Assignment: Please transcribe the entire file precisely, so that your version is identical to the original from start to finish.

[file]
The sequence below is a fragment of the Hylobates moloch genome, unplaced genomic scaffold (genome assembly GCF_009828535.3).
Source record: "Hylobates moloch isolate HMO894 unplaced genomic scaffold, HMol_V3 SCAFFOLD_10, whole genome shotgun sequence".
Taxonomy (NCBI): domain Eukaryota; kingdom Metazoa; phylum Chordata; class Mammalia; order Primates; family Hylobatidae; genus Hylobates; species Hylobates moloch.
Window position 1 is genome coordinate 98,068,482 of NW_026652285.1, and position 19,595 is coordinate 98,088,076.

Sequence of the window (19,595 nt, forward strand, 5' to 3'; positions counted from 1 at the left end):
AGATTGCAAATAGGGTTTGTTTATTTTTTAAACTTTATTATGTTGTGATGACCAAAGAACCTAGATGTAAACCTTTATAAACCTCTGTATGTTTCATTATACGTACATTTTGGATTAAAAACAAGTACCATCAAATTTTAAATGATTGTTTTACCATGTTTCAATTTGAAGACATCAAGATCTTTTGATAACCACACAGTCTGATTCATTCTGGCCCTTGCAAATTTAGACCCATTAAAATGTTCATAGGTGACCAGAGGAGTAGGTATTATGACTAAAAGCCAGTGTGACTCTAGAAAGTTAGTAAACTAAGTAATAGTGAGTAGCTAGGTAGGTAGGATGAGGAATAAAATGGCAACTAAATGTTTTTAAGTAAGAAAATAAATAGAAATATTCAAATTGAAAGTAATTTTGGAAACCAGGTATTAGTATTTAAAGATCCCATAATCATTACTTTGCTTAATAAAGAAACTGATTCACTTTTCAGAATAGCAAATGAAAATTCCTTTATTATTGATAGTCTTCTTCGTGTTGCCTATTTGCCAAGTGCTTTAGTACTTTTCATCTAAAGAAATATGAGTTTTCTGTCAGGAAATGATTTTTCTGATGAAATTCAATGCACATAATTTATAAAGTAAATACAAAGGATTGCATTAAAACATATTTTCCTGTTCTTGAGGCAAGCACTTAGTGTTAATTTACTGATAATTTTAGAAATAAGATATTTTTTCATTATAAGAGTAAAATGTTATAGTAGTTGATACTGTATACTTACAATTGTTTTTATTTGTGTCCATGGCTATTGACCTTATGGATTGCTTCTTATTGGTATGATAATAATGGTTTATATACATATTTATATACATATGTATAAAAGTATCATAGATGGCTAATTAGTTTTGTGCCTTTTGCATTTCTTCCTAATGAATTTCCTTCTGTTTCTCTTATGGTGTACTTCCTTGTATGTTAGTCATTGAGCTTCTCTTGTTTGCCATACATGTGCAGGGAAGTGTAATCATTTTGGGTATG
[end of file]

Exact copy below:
The sequence below is a fragment of the Hylobates moloch genome, unplaced genomic scaffold (genome assembly GCF_009828535.3).
Source record: "Hylobates moloch isolate HMO894 unplaced genomic scaffold, HMol_V3 SCAFFOLD_10, whole genome shotgun sequence".
Taxonomy (NCBI): domain Eukaryota; kingdom Metazoa; phylum Chordata; class Mammalia; order Primates; family Hylobatidae; genus Hylobates; species Hylobates moloch.
Window position 1 is genome coordinate 98,068,482 of NW_026652285.1, and position 19,595 is coordinate 98,088,076.

Sequence of the window (19,595 nt, forward strand, 5' to 3'; positions counted from 1 at the left end):
AGATTGCAAATAGGGTTTGTTTATTTTTTAAACTTTATTATGTTGTGATGACCAAAGAACCTAGATGTAAACCTTTATAAACCTCTGTATGTTTCATTATACGTACATTTTGGATTAAAAACAAGTACCATCAAATTTTAAATGATTGTTTTACCATGTTTCAATTTGAAGACATCAAGATCTTTTGATAACCACACAGTCTGATTCATTCTGGCCCTTGCAAATTTAGACCCATTAAAATGTTCATAGGTGACCAGAGGAGTAGGTATTATGACTAAAAGCCAGTGTGACTCTAGAAAGTTAGTAAACTAAGTAATAGTGAGTAGCTAGGTAGGTAGGATGAGGAATAAAATGGCAACTAAATGTTTTTAAGTAAGAAAATAAATAGAAATATTCAAATTGAAAGTAATTTTGGAAACCAGGTATTAGTATTTAAAGATCCCATAATCATTACTTTGCTTAATAAAGAAACTGATTCACTTTTCAGAATAGCAAATGAAAATTCCTTTATTATTGATAGTCTTCTTCGTGTTGCCTATTTGCCAAGTGCTTTAGTACTTTTCATCTAAAGAAATATGAGTTTTCTGTCAGGAAATGATTTTTCTGATGAAATTCAATGCACATAATTTATAAAGTAAATACAAAGGATTGCATTAAAACATATTTTCCTGTTCTTGAGGCAAGCACTTAGTGTTAATTTACTGATAATTTTAGAAATAAGATATTTTTTCATTATAAGAGTAAAATGTTATAGTAGTTGATACTGTATACTTACAATTGTTTTTATTTGTGTCCATGGCTATTGACCTTATGGATTGCTTCTTATTGGTATGATAATAATGGTTTATATACATATTTATATACATATGTATAAAAGTATCATAGATGGCTAATTAGTTTTGTGCCTTTTGCATTTCTTCCTAATGAATTTCCTTCTGTTTCTCTTATGGTGTACTTCCTTGTATGTTAGTCATTGAGCTTCTCTTGTTTGCCATACATGTGCAGGGAAGTGTAATCATTTTGGGTATG